Why Good Managers Invest in Bad Stocks

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How many attractive stock ideas does Naomi, an institutional active equity fund manager, have at any one time?

“Oh, I think between 10 and 20,” she told me.

So, why did her fund hold so many more times that number of stocks?

“To round out the portfolio,” she said.

I have asked these same questions of many active equity managers and received similar responses each time. The implication, of course, is that these managers are drowning the superior performance potential of their best ideas in a sea of bad ones.

Why would they hobble their returns in this way? After all, no expert chef would serve up their signature dish with generic supermarket bread. Why do skilled stock pickers make such errors when constructing portfolios, and what can we do about it?

Are professional managers skilled stock pickers?

The consensus is “no,” they are not. On average, active equity funds fail to meet their benchmarks, which suggests that investors should avoid them in favor of low-cost index funds.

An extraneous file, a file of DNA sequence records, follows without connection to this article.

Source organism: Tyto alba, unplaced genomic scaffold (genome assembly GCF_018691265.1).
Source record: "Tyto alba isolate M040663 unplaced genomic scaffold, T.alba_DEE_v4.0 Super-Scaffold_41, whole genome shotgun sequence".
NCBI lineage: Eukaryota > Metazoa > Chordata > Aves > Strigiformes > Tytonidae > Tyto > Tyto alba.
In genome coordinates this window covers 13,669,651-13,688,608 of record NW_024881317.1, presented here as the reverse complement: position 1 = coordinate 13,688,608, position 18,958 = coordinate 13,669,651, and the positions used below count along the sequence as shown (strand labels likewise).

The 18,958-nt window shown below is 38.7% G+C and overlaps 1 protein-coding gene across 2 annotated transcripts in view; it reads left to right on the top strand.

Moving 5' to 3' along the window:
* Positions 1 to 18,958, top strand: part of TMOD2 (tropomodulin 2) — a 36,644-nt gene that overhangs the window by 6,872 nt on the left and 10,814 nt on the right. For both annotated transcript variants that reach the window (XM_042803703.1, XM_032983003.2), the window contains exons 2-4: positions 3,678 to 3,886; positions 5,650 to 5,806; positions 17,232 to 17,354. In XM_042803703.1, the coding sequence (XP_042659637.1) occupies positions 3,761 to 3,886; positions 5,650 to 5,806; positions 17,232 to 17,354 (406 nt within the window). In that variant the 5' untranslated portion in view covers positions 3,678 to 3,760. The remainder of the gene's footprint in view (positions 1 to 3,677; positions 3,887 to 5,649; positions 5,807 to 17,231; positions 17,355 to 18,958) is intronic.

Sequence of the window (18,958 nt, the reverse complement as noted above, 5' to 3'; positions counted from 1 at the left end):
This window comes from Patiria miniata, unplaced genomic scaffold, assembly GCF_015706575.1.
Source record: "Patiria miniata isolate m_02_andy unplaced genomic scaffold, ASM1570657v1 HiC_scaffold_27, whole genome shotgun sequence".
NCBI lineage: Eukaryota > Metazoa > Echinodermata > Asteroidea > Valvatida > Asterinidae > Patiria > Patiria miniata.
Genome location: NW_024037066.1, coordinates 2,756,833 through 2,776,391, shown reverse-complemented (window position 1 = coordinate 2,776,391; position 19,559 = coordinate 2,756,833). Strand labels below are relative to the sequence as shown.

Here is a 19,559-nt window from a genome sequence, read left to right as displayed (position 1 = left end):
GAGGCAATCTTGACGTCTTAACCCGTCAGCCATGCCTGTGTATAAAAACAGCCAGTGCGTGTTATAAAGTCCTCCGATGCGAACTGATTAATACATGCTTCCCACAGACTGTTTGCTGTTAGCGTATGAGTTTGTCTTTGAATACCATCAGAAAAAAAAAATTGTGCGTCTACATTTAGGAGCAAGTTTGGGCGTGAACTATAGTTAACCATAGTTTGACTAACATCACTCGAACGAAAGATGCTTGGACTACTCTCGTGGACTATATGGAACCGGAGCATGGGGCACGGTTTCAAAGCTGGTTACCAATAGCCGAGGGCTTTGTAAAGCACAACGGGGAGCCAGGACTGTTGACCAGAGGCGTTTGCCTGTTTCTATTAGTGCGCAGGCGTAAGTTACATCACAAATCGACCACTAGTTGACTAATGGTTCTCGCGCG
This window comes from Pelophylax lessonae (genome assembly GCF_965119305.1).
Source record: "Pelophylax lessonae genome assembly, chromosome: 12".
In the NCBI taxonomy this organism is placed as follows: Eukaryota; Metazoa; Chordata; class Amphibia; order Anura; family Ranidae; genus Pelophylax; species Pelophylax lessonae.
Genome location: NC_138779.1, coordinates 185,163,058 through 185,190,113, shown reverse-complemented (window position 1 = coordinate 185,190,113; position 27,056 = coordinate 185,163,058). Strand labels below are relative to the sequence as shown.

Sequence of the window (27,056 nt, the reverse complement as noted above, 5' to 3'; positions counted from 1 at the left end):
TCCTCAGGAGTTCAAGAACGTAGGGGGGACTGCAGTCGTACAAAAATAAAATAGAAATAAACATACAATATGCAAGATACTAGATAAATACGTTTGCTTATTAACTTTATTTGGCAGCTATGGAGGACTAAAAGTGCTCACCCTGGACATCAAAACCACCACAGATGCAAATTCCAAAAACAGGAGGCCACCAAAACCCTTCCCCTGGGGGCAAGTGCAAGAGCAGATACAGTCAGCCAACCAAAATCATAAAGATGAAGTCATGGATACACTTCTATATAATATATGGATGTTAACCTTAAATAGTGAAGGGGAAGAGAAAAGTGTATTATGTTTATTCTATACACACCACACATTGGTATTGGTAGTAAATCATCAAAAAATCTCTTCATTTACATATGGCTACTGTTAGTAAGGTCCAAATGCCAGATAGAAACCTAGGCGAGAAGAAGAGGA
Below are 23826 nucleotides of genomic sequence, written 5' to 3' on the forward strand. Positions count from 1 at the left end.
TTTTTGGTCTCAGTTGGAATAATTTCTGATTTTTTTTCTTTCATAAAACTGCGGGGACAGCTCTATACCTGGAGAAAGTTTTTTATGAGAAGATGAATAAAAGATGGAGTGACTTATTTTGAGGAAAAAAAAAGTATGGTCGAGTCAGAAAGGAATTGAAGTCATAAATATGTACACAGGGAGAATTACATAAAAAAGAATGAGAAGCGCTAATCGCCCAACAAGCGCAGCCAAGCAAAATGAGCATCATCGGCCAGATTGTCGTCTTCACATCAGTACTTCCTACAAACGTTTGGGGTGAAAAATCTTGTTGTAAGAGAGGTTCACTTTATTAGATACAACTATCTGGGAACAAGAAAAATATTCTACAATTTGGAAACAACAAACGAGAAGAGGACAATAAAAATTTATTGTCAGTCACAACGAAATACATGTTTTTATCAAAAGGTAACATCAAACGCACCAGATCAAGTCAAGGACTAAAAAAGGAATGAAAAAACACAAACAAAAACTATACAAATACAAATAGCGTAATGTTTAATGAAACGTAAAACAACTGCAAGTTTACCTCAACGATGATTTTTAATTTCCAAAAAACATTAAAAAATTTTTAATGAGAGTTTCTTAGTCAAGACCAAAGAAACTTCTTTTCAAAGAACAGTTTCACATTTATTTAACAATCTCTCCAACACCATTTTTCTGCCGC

But what if managers like Naomi stuck to their 10 to 20 preferred stocks? Would their portfolios do better? Studies confirm that they would. In the most compelling of these, “Best Ideas,” Miguel Anton, Randolph B. Cohen, and Christopher Polk find that the performance of the top 10 stocks held by active equity mutual funds, as measured by portfolio weights relative to index weights, significantly exceeded their benchmarks. As the relative weights decline, however, performance faded and at some point, probably around the 20th stock, fell below the benchmark.

Professional managers are superior stock pickers – if they stick with their 10 to 20 best ideas. But most mutual fund portfolios hold many more bad ideas than best-idea stocks.